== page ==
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Research Guides

Literature Searching for Animal Testing Alternatives

Step 3: Select & Search Databases

After constructing a good search question, the next most important step in literature searches is selecting a good database. Databases vary by the type and number of records they contain, their dates of coverage, the formats of literature they consider (i.e., books, articles, and/or multimedia items), and the scope (or subject area(s)) of the database.

When searching for animal research alternatives, it is very important to look in more than one database. While your first instinct may be to look only in PubMed, there are a wide variety of other options that will usually give you different but just as relevant results. On the following pages we have indexed a number of possible databases from which you may choose (click on a heading to see options in each category):

Specialized Alternatives Databases - These databases are available for free on the Internet. In general, they are small collections of citations that have been either collected by the database provider or have been culled from larger databases such as AGRICOLA. While several are affiliated with U.S. government or academic institutions, many have a more international focus.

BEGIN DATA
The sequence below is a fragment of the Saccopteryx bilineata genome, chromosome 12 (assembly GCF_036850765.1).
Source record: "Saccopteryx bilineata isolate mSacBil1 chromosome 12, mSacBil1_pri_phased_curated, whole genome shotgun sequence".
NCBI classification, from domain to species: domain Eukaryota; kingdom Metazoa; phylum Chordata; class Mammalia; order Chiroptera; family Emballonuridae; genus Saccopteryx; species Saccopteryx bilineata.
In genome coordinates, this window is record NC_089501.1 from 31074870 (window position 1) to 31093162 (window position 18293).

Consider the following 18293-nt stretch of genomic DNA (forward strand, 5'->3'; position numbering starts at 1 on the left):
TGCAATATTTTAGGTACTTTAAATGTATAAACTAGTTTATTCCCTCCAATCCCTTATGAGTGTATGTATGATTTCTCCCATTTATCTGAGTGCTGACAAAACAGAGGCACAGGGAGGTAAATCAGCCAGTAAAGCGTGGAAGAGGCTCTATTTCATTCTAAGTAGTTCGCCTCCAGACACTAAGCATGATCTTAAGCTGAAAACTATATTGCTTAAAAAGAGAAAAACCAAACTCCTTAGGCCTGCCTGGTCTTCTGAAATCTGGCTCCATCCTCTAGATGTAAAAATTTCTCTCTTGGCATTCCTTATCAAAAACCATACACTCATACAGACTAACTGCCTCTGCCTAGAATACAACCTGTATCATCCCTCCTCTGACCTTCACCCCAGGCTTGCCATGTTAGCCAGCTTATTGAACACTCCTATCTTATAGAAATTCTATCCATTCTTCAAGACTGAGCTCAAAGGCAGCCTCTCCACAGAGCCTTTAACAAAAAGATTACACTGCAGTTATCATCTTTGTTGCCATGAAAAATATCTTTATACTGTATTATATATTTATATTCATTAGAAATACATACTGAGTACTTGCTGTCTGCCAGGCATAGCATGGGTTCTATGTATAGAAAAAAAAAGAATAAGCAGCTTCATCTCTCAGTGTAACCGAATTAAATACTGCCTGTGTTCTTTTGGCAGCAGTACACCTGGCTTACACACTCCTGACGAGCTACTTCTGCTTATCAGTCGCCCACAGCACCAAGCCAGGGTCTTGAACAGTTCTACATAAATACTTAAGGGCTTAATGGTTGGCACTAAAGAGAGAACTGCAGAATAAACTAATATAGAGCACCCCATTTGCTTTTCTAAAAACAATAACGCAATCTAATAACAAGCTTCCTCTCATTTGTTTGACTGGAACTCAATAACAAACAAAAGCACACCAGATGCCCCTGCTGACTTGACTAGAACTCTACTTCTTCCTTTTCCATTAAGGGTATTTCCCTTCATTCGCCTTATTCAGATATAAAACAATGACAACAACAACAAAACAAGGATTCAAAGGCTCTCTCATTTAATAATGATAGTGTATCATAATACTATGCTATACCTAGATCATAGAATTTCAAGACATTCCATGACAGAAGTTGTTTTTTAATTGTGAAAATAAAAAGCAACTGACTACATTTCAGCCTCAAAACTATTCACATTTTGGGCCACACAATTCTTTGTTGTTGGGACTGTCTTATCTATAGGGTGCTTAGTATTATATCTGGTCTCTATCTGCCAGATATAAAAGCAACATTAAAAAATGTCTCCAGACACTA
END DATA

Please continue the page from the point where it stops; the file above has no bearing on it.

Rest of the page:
Free Online Databases - Unlike the specialized databases listed on the above linked page, these databases tend to be focused on a general subject area, such as medicine, agriculture, and toxicology. PubMed and AGRICOLA are included in this list as well as two databases indexing federally-sponsored research and a number of toxicology indexes.

Texas A&M University Subscription Databases - These databases are only available to TAMU-affiliated researchers, staff, or students. As with the free databases, most of our subscription databases focus on a general subject area. You may be surprised by the inclusion of physics and computer science databases, but these can be helpful for researchers looking for computer models.